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Presented By: Medieval and Early Modern Studies (MEMS)

The Premodern Colloquium. Why Did Public Infrastructure Appear in Song Court Landscape Painting?

Gerui Wang, U-M History of Art

Attributed to Qu Ding (Chinese, active ca. 1023–ca. 1056), Summer Mountains, ca.1050, China, ink and color on silk, Metropolitan Museum of Art. Attributed to Qu Ding (Chinese, active ca. 1023–ca. 1056), Summer Mountains, ca.1050, China, ink and color on silk, Metropolitan Museum of Art.
Attributed to Qu Ding (Chinese, active ca. 1023–ca. 1056), Summer Mountains, ca.1050, China, ink and color on silk, Metropolitan Museum of Art.
This essay examines the public infrastructure depicted in Northern Song (960-1127) court landscape paintings, which includes roads, waterways, bridges, and river ports. These paintings not only depict the public works but also portray people from all social strata utilizing these public resources. This new development in the landscape genre coincided with the political and social thought of the period, which held that the state should spend tax revenues collected from the population to improve the wellbeing of the people.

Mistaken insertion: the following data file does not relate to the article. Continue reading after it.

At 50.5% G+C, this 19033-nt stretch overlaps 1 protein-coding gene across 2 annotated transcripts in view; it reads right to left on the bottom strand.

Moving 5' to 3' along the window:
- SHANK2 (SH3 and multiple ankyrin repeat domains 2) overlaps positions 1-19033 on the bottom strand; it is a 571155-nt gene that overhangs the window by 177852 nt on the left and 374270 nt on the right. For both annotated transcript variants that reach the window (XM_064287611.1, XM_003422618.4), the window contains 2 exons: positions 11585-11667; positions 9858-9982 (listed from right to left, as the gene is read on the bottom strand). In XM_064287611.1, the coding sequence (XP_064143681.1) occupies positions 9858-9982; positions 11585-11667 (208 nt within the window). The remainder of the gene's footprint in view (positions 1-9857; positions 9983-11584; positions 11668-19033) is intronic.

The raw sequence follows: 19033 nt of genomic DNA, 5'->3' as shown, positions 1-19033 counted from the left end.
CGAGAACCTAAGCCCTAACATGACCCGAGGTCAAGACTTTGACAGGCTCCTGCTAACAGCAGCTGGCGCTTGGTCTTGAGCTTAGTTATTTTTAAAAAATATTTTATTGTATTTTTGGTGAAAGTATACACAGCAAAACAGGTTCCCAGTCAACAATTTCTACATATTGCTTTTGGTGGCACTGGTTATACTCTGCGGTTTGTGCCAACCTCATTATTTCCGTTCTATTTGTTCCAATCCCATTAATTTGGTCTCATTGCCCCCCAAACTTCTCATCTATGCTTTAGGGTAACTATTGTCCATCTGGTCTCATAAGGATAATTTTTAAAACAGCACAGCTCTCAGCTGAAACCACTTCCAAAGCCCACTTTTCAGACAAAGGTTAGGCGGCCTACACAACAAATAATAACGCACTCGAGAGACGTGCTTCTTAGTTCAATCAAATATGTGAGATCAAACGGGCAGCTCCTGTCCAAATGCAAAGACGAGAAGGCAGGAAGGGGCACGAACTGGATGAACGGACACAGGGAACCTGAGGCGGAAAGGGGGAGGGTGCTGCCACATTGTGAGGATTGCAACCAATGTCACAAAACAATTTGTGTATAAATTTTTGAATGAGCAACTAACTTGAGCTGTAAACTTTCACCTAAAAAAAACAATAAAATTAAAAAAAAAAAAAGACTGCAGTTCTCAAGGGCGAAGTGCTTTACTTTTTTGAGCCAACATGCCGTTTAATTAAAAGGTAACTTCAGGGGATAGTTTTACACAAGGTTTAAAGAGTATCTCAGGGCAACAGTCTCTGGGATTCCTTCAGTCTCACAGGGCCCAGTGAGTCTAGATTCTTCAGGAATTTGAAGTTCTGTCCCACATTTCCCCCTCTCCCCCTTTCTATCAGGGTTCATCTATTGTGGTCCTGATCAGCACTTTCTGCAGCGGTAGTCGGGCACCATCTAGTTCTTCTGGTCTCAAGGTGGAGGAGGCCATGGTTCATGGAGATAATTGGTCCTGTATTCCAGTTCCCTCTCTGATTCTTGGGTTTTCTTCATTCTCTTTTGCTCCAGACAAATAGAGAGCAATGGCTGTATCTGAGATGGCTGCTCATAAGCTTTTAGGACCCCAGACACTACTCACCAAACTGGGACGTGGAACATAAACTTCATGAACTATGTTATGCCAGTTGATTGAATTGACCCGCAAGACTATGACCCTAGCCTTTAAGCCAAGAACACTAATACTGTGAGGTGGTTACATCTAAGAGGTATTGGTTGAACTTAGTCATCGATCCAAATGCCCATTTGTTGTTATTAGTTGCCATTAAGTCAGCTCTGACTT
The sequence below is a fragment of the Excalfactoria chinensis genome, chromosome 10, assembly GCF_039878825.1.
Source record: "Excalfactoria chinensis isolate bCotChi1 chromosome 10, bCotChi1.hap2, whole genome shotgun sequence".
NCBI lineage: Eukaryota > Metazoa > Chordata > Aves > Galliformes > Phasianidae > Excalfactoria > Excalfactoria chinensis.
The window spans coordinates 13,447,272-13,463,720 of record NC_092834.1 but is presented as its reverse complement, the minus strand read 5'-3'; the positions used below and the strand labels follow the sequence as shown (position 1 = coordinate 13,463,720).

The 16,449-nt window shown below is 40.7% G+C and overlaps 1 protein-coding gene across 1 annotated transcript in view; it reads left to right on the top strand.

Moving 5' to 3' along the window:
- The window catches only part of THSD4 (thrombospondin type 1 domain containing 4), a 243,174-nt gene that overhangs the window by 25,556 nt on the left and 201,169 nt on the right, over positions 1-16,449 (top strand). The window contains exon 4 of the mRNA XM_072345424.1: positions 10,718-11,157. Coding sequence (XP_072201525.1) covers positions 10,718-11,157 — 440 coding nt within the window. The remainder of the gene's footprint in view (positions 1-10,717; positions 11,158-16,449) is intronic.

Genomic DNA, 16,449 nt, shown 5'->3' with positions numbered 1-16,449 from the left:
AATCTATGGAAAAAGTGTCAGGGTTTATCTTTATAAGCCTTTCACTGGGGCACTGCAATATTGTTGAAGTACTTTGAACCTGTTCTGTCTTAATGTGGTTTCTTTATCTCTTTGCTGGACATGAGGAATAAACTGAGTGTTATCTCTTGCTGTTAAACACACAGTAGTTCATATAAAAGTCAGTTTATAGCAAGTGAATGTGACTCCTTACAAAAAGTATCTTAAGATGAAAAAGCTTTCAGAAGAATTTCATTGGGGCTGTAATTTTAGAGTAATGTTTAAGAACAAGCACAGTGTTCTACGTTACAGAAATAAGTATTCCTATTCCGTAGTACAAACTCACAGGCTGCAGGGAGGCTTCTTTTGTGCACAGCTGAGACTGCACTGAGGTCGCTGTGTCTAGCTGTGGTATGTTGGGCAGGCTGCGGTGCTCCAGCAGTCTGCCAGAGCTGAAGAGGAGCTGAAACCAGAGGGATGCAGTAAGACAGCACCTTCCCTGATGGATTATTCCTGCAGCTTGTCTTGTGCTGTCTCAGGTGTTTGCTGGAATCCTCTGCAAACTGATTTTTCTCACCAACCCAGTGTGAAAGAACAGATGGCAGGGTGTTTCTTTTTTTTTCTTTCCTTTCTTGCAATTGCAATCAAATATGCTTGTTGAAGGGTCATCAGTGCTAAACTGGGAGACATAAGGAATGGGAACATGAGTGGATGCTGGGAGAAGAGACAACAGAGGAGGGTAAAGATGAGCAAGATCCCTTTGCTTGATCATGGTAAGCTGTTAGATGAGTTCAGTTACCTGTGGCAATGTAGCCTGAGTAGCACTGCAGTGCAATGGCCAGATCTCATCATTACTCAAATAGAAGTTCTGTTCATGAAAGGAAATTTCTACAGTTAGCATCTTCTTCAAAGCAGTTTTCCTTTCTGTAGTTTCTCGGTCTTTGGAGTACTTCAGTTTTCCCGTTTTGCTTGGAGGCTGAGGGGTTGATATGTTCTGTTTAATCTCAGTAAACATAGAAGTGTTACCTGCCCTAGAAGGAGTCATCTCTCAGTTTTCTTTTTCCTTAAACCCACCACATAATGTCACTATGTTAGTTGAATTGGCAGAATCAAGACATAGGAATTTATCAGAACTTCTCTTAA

The reading investigates visual materials ranging from court landscape painting, administrative maps in local gazetteers, as well as steles. The legal basis for the emergence of such landscape paintings in the 11th century was the separation of the emperor’s private treasury from the public treasury of the state. That separation was a factor in numerous policy debates from the period and was systematically documented in an early thirteenth-century book.
Attributed to Qu Ding (Chinese, active ca. 1023–ca. 1056), Summer Mountains, ca.1050, China, ink and color on silk, Metropolitan Museum of Art. Attributed to Qu Ding (Chinese, active ca. 1023–ca. 1056), Summer Mountains, ca.1050, China, ink and color on silk, Metropolitan Museum of Art.
Attributed to Qu Ding (Chinese, active ca. 1023–ca. 1056), Summer Mountains, ca.1050, China, ink and color on silk, Metropolitan Museum of Art.

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